A Sort of Homecoming

A Sort of Homecoming

Julia Keefe's path to this year's Lionel Hampton Jazz Festival headlining stage started as a Spokane middle-schooler
Julia Keefe admits to being a "jazz nerd" from an early age, listening as a toddler and falling in love with Billie Holiday, "which is weird for a 4-year-old to love." Even so, that sound stuck with her as she sang her way through childhood, and she joined the jazz choir at Spokane's St. George's School.


Your personal ballot for this year's Academy Awards
Will "La La Land vs. Moonlight" be the "Adele vs. Beyonce" of the Oscars? Maybe!

Paving the Way

Women weren't admitted at Gonzaga until 1948; a new on-campus exhibit shows how they shaped its culture for modern times
Life at Gonzaga University nearly 70 years ago was, naturally, quite different than today's daily hustle across the scenic urban campus. Yet until nearly halfway through the 20th century — and more than 60 years after Gonzaga's founding in 1887 — something very obvious was missing: women.

Fierce Footwear

Kinky Boots arrives in Spokane with a new lead, award-winning music and a story of cross-dressing salvation
There's a lot to be said for consistency, but most business owners know that the ability to adapt to changing tastes and circumstances is what keeps them profitable over the long term. So it was for Steve Pateman, whose traditional shoe factory in rural England struggled when cheap imports flooded the country during the early 1990s.

Variations of Zuill

Badass cellist. Musical missionary. Grammy winner. Zuill Bailey redefines Bach for the 21st century
Count Hermann-Karl von Keyserling just wanted a good night's sleep. It was 1,200 bumpy miles from St. Petersburg to Leipzig, where his work as Russia's ambassador to Saxony took him.

Backstage Story

Behind the preparation and precaution: Why it practically takes a village to put on a Cirque du Soleil show
Like any spectator event, there are two sides to Cirque du Soleil. There's the audience-facing side, with all its daredevil acrobatics and visual spectacle that leaves viewers wide-eyed and slack-jawed.

The Genius of Bach

His lasting influence, and a look at this year's Bach Festival schedule
Here's a secret about Bach festivals: They're not all about Bach, which you can clearly see by reviewing this year's Northwest Bach Festival lineup. Yes, you can find plenty of Bach in there, but there's also Debussy, Mozart — even some Duke Ellington.

New Spins on the Classics

The Spokane Symphony is reaching out to new audiences in myriad ways
From providing the live score to classic silent films, and regaling audiences with the magical music of Harry Potter and Star Wars, the Spokane Symphony has lately honed in on connecting listeners of all backgrounds and ages to its orchestral performances. "We're not your grandfather's symphony," says Executive Director Jeff vom Saal, who took the helm last May. "We're really taking active steps every single day to evaluate what people are interested in, and to constantly refine."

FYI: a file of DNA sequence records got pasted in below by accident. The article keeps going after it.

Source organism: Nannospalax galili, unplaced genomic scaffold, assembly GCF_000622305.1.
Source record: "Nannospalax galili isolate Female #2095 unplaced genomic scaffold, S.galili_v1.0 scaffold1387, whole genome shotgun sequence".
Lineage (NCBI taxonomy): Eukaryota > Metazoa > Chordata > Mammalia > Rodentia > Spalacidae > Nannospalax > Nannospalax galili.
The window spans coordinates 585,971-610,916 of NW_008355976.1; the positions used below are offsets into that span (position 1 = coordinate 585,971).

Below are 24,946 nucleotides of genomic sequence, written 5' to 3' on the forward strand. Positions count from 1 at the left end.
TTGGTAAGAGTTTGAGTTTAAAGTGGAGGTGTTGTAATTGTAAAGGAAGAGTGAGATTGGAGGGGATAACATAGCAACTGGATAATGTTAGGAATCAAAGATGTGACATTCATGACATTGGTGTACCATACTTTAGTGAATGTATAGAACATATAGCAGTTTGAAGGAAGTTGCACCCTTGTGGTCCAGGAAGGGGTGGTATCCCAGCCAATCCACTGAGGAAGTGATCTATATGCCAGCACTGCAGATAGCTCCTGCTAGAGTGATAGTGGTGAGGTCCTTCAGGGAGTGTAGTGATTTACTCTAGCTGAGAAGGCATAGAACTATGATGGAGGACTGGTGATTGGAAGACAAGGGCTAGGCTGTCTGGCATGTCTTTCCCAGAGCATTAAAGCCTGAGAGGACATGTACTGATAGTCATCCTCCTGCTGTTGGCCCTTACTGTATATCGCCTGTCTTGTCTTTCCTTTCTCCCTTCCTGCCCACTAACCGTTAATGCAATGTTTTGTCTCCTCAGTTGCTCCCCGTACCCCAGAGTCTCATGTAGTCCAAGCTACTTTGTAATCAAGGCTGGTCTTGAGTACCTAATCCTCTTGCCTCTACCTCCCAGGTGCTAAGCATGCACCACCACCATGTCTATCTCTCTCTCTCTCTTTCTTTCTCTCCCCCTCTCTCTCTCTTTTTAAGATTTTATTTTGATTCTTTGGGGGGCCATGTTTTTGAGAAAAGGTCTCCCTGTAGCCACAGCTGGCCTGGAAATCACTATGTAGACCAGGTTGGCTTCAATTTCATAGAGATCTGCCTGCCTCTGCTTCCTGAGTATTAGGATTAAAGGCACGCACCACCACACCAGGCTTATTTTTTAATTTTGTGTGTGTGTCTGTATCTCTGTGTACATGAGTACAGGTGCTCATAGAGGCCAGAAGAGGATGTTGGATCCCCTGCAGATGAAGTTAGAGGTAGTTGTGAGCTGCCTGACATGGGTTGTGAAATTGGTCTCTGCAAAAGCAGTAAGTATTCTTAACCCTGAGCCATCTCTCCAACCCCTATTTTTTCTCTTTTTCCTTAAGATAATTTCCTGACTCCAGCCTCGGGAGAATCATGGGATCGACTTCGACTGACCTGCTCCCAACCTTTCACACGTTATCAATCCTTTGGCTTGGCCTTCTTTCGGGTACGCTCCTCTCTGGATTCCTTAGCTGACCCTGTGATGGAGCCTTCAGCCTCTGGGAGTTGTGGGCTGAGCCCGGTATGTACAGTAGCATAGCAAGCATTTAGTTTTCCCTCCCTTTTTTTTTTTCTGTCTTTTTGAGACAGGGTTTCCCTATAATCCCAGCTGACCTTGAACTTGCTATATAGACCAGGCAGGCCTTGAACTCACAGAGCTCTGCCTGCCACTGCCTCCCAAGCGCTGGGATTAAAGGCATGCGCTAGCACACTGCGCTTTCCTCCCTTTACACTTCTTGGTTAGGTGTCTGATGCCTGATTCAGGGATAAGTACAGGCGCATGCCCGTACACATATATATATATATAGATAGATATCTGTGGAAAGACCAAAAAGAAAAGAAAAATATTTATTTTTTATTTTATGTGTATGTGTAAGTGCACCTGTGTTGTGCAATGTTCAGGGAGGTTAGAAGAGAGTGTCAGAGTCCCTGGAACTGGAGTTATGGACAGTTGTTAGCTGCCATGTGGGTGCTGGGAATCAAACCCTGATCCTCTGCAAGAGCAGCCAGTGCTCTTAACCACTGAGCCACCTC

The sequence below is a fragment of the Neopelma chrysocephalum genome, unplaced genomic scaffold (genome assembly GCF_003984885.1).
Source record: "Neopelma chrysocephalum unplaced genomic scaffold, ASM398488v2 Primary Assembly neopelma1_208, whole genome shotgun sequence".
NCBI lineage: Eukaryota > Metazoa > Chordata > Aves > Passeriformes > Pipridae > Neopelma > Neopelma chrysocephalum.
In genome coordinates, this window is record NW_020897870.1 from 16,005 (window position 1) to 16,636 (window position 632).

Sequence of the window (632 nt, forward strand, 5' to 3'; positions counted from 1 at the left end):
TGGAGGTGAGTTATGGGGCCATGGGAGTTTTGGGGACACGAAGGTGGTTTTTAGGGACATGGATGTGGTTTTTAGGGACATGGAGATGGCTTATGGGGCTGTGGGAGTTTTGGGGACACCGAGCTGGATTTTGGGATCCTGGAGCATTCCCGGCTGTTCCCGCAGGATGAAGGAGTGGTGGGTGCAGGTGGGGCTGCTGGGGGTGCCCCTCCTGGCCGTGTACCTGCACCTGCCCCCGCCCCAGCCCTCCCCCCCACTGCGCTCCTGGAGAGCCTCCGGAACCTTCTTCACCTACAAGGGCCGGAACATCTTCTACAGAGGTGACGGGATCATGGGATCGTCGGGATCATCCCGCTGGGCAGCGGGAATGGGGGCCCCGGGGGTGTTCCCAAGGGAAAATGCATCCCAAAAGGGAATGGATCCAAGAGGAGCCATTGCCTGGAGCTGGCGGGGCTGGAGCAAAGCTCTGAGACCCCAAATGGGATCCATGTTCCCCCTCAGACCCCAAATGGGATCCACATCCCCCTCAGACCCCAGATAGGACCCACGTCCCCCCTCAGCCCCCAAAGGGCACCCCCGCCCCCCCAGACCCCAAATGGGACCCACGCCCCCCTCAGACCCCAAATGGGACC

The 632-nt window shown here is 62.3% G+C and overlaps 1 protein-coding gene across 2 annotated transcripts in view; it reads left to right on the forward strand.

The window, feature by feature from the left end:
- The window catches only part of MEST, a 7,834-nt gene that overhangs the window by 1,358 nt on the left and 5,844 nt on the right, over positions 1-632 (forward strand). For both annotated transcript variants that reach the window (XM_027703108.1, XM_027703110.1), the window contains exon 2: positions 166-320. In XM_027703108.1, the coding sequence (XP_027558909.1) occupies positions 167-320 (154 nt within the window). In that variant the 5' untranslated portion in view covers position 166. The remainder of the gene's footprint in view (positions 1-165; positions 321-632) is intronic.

A new storytelling session kicks off in Spokane
You'll be forgiven for thinking Spokane is awash in so-called "slams." Poetry slams.

For Your Consideration

Archie goes dark, gaming goes Greek, and a podcast goes deep
TV | On paper, RIVERDALE (8 pm Thursdays, CW) almost sounds like a parody of a gritty, sexy CW reimagining of Archie comics. Archie has six-pack abs, and has been sleeping with his teacher, a much hotter Ms. Grundy.

Shooting a Scene

Garageland photo exhibit brings Spokane's '90s-era rock scene back to life
There was a time not long ago when the word "selfie" didn't even exist, when very few people had powerful cameras in their pockets. That makes photographic evidence of that time all the more cool when you see it.

Anchoring the Absurd

Leyna Krow's first book is filled with surreal stories about space, squids, snakes, sinking ships and much more
Leyna Krow's debut short story collection appropriately begins with an "index of things to come." The two-page spread previews both the weirdly fantastical worlds and characters, and the rather routine human behaviors, that readers will encounter throughout the 15 stories of I'm Fine, But You Appear to Be Sinking.


Zuill Bailey reflects on winning a 2017 Grammy
The week before the Grammy Awards, Zuill Bailey says he felt like he had been "strapped to the front of a freight train" — from the buildup since the nominations were announced, to the red-eye flight from Alaska to Los Angeles, to the well-wishers popping up on his phone. So how did he feel after winning one of those little golden gramophone statues for his mantle?

Between the Concerts

Zuill Bailey takes classical excellence to unexpected places
With the arrival of Zuill Bailey as music director in 2014, along with building a bigger audience for concerts, the Northwest Bach Festival started upping its outreach efforts, embedding them deeper into the organization's mission. "I like to call it 'community engagement,'" says Gertrude Harvey, executive director of Connoisseur Concerts.

Mammoth Proportions

A massive touring exhibit at the MAC highlights our region's connections to the iconic beasts of the most recent Ice Age
Ghosts of the ancient past loom over the exhibit halls of the Northwest Museum of Arts and Culture, casting their massive shadows across the concrete floor. Standing on hind legs, a roaring bear towers 12 feet — its actual size — above visitors as they enter Mammoths and Mastodons: Titans of the Ice Age, the newly arrived blockbuster exhibit from Chicago's Field Museum of Natural History, here through May 7.


Battling gender-focused bullying, one screening at a time
"Oh my god, she looks like such a slut." "She's asking for it."


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Rick Bartow: Things You Know But Cannot Explain

Rick Bartow: Things You Know But Cannot Explain @ Museum of Art/WSU

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